2. Jump on opportunities to contribute content - These companies may run their own events where they need speakers, create content where they need input, or other situations where there is an explicit call for expert input. This is a great opportunity to build a mutually beneficial relationship.
  3. Identify complementary product opportunities - Watching for changes in product packaging and monitoring product investment through features released, removed, or enhanced, can surface ideas for complementary product integrations. There is more effort involved to integrate, but this can lead to a productive, long-term relationship.
  4. Create links to additional companies - In addition to monitoring your aspirational competitors, it may be worthwhile to monitor their competitors to see how their specific industry niche sees each company. This can provide an opportunity to build partnerships with other companies in the same tangential space.

Campaign Strategies

  1. Inspire new campaigns and tests - New campaigns launched (and each of their components, like landing pages and content offers) can provide great inspiration for campaigns to test yourself. You can leverage your competitors' resources by way of letting them test and launch many campaigns and implementing the best ideas for your company.
  2. Inspire design tests and changes - Changes to webpage designs, call-to-action placement, page layout, and more, can inspire tests to run on your own website. An aspirational competitor may have more traffic and data to play with, so you can piggy back on their great ideas and tests.
  3. Identify potential marketing channels - When another company has more resources, there's all the more reason that they will explore and try more marketing channels. Monitoring where and how they leverage different channels can provide direction for which channels you should try as well.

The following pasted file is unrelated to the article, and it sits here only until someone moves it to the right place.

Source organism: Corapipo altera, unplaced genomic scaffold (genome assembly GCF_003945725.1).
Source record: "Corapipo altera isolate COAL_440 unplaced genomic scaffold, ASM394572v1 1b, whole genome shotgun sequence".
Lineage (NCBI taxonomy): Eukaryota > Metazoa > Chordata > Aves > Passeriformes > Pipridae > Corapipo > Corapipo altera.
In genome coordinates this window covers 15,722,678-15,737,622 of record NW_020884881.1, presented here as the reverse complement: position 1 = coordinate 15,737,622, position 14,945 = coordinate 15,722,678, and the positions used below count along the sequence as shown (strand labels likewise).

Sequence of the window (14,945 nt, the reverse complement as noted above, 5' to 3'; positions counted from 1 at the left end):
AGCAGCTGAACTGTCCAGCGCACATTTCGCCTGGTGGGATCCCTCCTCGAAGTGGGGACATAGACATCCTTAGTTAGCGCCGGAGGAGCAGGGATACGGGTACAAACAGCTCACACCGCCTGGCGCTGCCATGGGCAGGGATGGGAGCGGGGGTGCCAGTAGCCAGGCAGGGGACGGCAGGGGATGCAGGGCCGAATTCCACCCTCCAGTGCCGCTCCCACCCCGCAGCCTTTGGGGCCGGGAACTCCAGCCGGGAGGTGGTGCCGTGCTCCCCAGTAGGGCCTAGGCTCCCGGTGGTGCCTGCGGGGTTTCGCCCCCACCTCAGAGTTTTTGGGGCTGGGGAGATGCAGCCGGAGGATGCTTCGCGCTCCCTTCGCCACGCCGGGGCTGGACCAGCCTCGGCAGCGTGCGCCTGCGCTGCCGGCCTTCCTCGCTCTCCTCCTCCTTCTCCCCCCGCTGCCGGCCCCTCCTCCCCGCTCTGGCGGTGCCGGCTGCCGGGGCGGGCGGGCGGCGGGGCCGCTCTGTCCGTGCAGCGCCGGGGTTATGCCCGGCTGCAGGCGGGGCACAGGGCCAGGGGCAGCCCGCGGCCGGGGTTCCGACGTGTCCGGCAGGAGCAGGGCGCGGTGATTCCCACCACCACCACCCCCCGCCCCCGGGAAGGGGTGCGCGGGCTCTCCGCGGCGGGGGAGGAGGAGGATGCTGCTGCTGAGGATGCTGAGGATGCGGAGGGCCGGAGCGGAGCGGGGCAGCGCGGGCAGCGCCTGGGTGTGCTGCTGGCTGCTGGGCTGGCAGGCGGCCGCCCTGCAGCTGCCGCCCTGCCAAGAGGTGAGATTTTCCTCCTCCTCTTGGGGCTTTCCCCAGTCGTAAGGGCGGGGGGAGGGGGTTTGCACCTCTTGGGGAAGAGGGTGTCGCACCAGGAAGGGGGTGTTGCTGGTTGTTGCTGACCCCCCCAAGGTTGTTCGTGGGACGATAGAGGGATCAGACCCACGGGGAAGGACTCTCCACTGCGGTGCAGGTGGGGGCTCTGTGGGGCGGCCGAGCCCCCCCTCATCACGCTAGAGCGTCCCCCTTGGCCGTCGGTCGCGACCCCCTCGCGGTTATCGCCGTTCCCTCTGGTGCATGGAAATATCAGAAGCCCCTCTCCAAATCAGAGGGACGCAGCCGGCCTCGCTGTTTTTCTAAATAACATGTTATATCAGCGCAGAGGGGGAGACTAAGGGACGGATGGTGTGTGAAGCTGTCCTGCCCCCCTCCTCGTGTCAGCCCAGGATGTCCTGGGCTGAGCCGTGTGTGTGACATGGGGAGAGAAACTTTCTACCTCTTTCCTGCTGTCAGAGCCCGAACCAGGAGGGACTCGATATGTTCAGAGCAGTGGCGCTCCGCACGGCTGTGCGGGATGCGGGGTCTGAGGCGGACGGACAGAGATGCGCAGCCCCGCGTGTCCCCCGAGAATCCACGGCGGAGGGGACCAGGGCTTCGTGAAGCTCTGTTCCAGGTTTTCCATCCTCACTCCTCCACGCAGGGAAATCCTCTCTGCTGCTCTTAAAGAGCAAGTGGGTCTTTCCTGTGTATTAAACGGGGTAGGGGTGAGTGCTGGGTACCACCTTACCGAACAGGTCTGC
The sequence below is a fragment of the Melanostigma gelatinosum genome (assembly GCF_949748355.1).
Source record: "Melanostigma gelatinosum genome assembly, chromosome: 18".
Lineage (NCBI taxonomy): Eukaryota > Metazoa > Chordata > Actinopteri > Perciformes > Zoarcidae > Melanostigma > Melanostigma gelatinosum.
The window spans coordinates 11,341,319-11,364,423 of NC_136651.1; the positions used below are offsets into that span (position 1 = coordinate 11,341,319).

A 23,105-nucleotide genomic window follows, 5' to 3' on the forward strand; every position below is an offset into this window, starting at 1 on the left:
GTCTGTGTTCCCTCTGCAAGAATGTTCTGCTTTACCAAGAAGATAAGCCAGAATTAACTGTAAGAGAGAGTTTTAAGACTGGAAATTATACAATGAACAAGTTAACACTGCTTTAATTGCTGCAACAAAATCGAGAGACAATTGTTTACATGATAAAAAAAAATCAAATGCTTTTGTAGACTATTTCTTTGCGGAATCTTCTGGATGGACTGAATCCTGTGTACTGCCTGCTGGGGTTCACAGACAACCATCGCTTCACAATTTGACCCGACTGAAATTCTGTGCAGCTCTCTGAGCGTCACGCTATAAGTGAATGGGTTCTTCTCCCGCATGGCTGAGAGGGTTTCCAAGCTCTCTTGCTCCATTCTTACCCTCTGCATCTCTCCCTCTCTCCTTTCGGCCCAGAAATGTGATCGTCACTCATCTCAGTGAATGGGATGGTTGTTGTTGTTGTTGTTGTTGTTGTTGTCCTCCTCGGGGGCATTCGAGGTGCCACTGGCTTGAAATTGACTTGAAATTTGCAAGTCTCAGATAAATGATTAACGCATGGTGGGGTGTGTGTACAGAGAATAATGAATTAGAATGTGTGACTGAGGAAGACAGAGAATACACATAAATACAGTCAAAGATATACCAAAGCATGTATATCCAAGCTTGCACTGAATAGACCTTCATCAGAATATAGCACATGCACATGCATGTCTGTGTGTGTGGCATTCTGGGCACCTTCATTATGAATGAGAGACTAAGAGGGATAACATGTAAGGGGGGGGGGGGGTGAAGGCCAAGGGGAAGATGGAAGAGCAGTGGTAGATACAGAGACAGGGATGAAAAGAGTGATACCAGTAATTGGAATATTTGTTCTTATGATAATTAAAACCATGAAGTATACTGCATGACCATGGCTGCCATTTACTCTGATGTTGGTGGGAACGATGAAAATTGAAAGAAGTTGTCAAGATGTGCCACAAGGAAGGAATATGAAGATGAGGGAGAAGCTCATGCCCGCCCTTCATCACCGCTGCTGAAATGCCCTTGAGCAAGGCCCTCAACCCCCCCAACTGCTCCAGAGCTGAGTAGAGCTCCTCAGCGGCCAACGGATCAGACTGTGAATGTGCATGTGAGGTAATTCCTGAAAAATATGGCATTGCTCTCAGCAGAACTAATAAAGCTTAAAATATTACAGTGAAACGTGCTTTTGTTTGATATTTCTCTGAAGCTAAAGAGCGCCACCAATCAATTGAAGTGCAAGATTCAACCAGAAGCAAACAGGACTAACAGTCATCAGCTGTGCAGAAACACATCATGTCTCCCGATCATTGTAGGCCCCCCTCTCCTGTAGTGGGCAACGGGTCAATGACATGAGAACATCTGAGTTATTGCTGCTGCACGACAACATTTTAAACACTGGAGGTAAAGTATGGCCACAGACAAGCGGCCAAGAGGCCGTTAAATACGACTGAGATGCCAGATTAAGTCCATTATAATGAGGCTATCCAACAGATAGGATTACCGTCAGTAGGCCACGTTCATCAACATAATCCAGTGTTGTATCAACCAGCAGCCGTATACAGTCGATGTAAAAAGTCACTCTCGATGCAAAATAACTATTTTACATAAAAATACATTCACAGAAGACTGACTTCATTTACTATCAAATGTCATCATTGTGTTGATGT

This list is simply a sampling of the many ways you can turn your admiration of leading companies into a strategy to improve your own marketing efforts. As a company bringing to market a new type of solution (Crayon Intel Pro, or tracking major content and design updates from a broader set of companies with Crayon Intel Free. (You can sign up for a free account to track unlimited companies here.)

Have you leveraged aspirational competitive intel in other ways? We'd love to hear about it!

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Ellie Mirman
Ellie Mirman, a Crayon alum, is currently CMO at Mulberry, the consumer-first product protection platform. Previously, she was VP of Marketing at Toast, where she built and led the marketing function across demand gen, content marketing, product marketing, branding, and customer advocacy. Ellie also held multiple marketing leadership positions at HubSpot during its growth from 100 customers to IPO. She loves working at the intersection between marketing, sales, and product, and building marketing from startup to scale-up.